The Raman effect occurs when light impinges upon a molecule and interacts with the electron cloud and the bonds of that molecule. For the spontaneous Raman effect, which is a form of light scattering, a photon excites the molecule from the ground state to a virtual energy state. When the molecule relaxes it emits a photon and it returns to a different rotational or vibrational state. The difference in energy between the original state and this new state leads to a shift in the emitted photon's frequency away from the excitation wavelength. The Raman effect, which is a light scattering phenomenon, should not be confused with absorption (as with fluorescence) where the molecule is excited to a discrete (not virtual) energy level.
If the final vibrational state of the molecule is more energetic than the initial state, the emitted photon will be shifted to a lower frequency for the total energy of the system to remain balanced. This shift in frequency is designated as a Stokes shift. If the final vibrational state is less energetic than the initial state, then the emitted photon will be shifted to a higher frequency, and this is designated as an anti-Stokes shift. Raman scattering is an example of inelastic scattering because of the energy transfer between the photons and the molecules during their interaction.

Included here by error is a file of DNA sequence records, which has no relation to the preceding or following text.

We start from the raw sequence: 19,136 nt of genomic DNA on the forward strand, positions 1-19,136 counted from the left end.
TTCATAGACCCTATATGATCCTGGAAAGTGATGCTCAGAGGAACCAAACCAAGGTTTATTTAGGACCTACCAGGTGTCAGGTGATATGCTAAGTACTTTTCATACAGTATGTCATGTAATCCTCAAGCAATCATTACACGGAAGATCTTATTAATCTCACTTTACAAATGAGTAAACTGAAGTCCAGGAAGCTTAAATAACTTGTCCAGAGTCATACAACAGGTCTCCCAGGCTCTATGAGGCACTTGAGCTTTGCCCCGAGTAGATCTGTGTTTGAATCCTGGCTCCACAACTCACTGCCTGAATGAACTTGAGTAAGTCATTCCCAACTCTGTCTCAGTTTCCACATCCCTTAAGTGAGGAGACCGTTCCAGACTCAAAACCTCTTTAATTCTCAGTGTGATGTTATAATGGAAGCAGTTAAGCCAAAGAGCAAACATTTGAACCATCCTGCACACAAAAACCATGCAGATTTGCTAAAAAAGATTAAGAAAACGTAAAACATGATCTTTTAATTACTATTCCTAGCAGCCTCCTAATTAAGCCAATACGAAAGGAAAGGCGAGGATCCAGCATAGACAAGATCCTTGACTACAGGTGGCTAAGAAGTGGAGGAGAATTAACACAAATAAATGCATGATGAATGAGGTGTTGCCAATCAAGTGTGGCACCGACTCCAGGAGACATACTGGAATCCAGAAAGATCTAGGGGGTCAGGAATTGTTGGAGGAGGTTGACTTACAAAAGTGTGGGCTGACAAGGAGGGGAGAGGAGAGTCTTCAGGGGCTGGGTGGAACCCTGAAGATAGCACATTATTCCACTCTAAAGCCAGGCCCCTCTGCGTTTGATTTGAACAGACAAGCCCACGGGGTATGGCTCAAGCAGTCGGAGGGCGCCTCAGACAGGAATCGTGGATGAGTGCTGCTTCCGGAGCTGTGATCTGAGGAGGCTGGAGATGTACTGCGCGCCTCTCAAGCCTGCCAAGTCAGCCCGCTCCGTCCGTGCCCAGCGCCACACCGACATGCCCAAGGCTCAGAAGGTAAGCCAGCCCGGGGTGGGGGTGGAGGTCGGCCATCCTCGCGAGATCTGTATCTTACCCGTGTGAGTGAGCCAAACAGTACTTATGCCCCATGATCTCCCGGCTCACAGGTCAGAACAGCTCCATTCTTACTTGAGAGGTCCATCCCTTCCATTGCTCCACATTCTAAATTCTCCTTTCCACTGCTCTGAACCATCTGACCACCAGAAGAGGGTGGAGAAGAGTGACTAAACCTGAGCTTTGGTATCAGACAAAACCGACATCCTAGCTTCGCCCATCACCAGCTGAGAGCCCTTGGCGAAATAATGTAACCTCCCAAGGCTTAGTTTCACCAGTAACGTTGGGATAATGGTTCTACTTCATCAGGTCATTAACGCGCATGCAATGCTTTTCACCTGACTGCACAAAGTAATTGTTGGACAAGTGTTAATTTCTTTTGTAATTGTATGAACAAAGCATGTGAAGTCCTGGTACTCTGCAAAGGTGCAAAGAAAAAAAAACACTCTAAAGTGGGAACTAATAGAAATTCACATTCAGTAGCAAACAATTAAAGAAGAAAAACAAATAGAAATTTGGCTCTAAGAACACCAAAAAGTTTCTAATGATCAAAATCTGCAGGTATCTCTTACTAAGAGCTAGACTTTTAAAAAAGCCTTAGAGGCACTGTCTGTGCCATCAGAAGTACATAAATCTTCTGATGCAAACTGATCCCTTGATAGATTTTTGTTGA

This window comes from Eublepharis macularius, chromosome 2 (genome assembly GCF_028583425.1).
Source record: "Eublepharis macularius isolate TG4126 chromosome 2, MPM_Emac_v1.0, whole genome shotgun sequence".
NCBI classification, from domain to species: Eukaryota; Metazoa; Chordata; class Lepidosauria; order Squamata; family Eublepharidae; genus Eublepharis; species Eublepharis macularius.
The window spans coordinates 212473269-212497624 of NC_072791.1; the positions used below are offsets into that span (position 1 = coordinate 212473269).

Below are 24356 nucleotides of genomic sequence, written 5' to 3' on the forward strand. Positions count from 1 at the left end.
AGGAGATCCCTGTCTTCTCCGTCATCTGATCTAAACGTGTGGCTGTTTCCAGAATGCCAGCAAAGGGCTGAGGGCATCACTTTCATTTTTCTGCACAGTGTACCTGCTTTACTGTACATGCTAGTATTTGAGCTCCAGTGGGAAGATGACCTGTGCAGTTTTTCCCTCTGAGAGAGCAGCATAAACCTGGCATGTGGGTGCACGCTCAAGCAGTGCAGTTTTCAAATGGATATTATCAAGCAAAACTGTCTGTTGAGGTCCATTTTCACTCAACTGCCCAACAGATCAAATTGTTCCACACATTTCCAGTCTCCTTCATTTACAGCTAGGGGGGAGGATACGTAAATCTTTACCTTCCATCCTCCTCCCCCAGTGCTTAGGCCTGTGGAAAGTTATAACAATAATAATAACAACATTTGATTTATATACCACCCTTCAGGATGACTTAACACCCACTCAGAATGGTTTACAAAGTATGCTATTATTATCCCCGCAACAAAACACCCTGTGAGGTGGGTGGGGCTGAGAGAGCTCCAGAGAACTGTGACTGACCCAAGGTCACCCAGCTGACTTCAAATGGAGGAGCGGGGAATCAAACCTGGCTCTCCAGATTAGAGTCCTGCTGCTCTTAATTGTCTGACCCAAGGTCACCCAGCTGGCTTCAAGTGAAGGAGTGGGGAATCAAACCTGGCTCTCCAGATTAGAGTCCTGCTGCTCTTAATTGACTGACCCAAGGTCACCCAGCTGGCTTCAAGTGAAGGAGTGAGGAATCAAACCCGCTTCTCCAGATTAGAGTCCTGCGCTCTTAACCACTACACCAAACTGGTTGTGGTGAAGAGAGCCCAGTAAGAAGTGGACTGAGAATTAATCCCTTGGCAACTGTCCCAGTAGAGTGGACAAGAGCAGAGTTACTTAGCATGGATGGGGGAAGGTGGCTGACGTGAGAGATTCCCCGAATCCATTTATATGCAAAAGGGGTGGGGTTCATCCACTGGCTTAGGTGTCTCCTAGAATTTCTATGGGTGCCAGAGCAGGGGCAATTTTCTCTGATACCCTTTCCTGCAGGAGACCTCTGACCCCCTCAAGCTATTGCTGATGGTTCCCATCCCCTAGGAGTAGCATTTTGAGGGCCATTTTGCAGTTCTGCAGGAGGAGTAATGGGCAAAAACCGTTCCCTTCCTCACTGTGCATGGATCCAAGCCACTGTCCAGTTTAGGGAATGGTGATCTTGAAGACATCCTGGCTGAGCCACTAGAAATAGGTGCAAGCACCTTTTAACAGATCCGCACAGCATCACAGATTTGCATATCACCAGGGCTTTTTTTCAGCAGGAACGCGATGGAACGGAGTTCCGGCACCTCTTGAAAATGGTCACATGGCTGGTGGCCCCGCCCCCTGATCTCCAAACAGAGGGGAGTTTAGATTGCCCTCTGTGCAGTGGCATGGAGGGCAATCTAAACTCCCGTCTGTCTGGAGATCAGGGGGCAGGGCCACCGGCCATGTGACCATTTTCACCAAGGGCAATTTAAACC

A change in the molecular polarization potential—or amount of deformation of the electron cloud—with respect to the vibrational coordinate is required for a molecule to exhibit a Raman effect. The amount of the polarizability change will determine the Raman scattering intensity. The pattern of shifted frequencies is determined by the rotational and vibrational states of the sample. This dependence on the polarizability differs from Infrared spectroscopy where the interaction between the molecule and light is determined by the dipole moment; this contrasting feature allows one to analyze transitions that might not be IR active via Raman spectroscopy, as exemplified by the rule of mutual exclusion in centrosymmetric molecules.